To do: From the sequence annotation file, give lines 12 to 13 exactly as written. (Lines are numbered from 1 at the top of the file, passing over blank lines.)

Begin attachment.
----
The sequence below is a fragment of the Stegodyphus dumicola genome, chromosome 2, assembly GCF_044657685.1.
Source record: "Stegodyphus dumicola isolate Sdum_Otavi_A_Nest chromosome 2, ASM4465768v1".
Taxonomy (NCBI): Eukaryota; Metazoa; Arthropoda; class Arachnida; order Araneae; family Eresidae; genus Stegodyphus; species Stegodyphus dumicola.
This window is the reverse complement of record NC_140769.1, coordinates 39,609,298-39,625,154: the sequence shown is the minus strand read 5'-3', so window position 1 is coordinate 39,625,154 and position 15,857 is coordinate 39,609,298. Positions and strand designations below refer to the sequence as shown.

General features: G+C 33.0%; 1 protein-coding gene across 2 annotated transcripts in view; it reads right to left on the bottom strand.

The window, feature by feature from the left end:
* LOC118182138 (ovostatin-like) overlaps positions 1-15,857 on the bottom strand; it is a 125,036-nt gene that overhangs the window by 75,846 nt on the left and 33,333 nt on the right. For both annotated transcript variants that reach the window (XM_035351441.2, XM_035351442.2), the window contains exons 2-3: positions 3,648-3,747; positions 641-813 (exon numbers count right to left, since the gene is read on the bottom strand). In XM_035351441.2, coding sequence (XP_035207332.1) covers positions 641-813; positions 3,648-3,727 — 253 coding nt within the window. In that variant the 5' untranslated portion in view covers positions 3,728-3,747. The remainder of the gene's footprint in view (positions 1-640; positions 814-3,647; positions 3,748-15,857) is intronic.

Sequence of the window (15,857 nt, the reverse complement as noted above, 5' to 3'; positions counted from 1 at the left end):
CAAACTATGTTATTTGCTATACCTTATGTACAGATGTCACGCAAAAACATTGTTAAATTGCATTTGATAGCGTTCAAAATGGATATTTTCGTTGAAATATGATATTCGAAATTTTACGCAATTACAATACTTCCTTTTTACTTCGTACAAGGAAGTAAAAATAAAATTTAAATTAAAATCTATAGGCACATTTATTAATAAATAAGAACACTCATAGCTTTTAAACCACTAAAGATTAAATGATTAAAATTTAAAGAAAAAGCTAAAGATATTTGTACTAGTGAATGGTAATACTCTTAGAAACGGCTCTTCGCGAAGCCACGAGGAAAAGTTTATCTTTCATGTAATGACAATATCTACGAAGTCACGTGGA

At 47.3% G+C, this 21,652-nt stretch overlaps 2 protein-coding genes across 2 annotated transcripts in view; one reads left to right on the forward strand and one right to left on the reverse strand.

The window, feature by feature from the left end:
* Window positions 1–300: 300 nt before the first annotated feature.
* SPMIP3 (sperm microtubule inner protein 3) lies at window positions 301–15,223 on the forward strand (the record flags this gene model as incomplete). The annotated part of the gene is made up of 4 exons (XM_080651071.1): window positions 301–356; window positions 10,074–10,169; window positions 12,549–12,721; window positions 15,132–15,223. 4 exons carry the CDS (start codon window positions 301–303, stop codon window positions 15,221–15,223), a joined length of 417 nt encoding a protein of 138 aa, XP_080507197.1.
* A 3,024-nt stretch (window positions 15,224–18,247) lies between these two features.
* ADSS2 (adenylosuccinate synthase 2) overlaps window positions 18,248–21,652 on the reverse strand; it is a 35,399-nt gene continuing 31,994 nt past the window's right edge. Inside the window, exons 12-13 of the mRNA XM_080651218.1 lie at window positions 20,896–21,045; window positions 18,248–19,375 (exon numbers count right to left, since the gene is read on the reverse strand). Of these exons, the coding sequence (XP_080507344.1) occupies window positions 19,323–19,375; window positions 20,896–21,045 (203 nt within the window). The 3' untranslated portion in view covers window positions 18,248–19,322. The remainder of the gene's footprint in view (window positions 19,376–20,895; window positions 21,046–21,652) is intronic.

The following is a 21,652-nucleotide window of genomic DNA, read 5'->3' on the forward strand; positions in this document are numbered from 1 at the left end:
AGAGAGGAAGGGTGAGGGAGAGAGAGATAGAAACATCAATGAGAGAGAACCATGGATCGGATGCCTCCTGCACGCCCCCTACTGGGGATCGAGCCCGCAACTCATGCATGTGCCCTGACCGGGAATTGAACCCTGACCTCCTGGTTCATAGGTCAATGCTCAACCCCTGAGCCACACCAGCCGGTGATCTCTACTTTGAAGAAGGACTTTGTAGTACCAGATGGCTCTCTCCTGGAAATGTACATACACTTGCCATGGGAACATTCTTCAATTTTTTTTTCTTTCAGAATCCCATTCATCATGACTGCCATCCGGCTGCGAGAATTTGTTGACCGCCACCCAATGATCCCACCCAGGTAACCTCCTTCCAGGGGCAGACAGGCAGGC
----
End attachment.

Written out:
* Window positions 1–300: 300 nt before the first annotated feature.
* SPMIP3 (sperm microtubule inner protein 3) lies at window positions 301–15,223 on the forward strand (the record flags this gene model as incomplete). The annotated part of the gene is made up of 4 exons (XM_080651071.1): window positions 301–356; window positions 10,074–10,169; window positions 12,549–12,721; window positions 15,132–15,223. 4 exons carry the CDS (start codon window positions 301–303, stop codon window positions 15,221–15,223), a joined length of 417 nt encoding a protein of 138 aa, XP_080507197.1.